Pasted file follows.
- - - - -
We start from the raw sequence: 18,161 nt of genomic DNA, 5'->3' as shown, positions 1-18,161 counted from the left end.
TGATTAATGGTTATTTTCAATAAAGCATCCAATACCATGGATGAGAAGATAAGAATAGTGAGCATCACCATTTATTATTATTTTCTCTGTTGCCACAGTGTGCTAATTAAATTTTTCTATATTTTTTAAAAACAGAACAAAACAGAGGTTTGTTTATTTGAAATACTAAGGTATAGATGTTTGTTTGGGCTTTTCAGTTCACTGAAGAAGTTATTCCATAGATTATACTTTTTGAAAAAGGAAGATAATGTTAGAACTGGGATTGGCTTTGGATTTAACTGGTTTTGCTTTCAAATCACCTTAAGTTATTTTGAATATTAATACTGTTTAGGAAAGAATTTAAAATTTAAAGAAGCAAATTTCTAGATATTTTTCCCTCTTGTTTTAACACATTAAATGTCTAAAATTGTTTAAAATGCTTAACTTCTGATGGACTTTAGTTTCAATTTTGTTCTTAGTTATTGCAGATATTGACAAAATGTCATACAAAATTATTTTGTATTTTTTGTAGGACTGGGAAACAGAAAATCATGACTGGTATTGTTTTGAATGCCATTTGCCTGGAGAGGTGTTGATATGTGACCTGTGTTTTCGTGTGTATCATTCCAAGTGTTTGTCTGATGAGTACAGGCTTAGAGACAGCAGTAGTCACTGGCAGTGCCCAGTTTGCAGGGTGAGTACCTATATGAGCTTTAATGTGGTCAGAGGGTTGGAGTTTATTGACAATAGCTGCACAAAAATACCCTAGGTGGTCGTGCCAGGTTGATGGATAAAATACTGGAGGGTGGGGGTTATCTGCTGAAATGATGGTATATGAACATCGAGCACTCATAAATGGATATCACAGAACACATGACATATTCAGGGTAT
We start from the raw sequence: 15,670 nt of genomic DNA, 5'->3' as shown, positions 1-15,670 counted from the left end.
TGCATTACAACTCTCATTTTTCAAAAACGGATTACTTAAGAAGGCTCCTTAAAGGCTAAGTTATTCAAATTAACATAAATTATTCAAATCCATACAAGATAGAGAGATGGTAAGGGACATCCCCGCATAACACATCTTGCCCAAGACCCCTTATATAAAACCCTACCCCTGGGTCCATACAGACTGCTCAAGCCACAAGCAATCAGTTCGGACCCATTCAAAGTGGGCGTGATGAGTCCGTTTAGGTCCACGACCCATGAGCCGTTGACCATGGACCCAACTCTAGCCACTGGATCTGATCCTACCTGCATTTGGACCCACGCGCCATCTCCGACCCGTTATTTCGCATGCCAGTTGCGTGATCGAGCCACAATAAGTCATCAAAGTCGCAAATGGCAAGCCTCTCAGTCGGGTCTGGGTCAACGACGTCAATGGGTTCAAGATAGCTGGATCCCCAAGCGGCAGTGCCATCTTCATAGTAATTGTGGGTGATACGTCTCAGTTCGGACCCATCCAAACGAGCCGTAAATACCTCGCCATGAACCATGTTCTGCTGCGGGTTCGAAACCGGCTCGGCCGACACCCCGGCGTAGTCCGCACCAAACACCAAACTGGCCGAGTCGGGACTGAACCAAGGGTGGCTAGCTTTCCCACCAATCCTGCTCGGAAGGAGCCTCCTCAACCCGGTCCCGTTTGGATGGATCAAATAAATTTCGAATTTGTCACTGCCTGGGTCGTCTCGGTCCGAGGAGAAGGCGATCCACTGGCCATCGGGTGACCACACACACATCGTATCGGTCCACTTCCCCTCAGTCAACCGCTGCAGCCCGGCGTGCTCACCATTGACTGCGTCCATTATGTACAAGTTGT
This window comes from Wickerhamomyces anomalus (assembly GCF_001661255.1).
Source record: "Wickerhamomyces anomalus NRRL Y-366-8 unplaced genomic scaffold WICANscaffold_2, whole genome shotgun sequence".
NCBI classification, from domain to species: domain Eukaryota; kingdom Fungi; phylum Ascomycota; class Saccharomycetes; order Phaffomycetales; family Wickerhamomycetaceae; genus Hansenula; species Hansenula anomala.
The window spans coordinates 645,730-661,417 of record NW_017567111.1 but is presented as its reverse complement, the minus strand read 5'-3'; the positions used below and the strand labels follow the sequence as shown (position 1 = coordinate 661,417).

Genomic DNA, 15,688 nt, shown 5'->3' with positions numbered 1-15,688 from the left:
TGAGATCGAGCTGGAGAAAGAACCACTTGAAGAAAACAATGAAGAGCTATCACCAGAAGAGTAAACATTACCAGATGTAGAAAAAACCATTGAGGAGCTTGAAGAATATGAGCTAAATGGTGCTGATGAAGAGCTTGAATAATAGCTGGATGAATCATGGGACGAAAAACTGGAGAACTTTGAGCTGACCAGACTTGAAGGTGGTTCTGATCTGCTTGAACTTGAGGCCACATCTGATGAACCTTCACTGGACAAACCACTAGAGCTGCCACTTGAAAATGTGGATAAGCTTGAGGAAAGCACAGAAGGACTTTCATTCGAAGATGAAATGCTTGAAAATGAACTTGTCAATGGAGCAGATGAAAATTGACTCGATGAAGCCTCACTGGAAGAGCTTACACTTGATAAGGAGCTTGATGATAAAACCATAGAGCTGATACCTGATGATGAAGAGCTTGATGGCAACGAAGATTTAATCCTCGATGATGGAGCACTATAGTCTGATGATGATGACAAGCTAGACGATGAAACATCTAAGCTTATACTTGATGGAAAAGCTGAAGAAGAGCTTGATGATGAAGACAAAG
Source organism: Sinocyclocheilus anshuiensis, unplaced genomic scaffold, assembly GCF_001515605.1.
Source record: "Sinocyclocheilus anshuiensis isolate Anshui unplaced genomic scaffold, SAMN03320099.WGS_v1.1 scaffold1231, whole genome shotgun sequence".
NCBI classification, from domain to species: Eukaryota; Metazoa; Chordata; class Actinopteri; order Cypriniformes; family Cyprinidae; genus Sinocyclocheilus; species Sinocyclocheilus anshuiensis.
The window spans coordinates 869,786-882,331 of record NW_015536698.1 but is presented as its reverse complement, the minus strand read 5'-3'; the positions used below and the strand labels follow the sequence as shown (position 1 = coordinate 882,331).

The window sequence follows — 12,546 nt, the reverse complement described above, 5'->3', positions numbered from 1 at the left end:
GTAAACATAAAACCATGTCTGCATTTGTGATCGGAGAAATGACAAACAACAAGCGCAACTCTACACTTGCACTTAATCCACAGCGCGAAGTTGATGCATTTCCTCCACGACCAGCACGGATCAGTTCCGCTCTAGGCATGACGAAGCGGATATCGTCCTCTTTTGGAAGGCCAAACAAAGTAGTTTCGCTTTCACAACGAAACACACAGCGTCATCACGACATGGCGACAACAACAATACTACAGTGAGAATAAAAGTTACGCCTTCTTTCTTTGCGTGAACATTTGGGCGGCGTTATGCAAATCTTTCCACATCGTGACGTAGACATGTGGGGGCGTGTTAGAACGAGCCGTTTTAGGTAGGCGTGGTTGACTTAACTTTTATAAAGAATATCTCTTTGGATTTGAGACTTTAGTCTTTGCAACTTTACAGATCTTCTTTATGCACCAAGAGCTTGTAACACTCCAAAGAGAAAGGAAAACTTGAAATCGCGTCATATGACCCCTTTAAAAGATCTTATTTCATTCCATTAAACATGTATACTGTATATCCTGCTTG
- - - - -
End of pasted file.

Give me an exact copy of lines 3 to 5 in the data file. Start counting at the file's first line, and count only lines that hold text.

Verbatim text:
We start from the raw sequence: 15,670 nt of genomic DNA, 5'->3' as shown, positions 1-15,670 counted from the left end.
TGCATTACAACTCTCATTTTTCAAAAACGGATTACTTAAGAAGGCTCCTTAAAGGCTAAGTTATTCAAATTAACATAAATTATTCAAATCCATACAAGATAGAGAGATGGTAAGGGACATCCCCGCATAACACATCTTGCCCAAGACCCCTTATATAAAACCCTACCCCTGGGTCCATACAGACTGCTCAAGCCACAAGCAATCAGTTCGGACCCATTCAAAGTGGGCGTGATGAGTCCGTTTAGGTCCACGACCCATGAGCCGTTGACCATGGACCCAACTCTAGCCACTGGATCTGATCCTACCTGCATTTGGACCCACGCGCCATCTCCGACCCGTTATTTCGCATGCCAGTTGCGTGATCGAGCCACAATAAGTCATCAAAGTCGCAAATGGCAAGCCTCTCAGTCGGGTCTGGGTCAACGACGTCAATGGGTTCAAGATAGCTGGATCCCCAAGCGGCAGTGCCATCTTCATAGTAATTGTGGGTGATACGTCTCAGTTCGGACCCATCCAAACGAGCCGTAAATACCTCGCCATGAACCATGTTCTGCTGCGGGTTCGAAACCGGCTCGGCCGACACCCCGGCGTAGTCCGCACCAAACACCAAACTGGCCGAGTCGGGACTGAACCAAGGGTGGCTAGCTTTCCCACCAATCCTGCTCGGAAGGAGCCTCCTCAACCCGGTCCCGTTTGGATGGATCAAATAAATTTCGAATTTGTCACTGCCTGGGTCGTCTCGGTCCGAGGAGAAGGCGATCCACTGGCCATCGGGTGACCACACACACATCGTATCGGTCCACTTCCCCTCAGTCAACCGCTGCAGCCCGGCGTGCTCACCATTGACTGCGTCCATTATGTACAAGTTGT
This window comes from Wickerhamomyces anomalus (assembly GCF_001661255.1).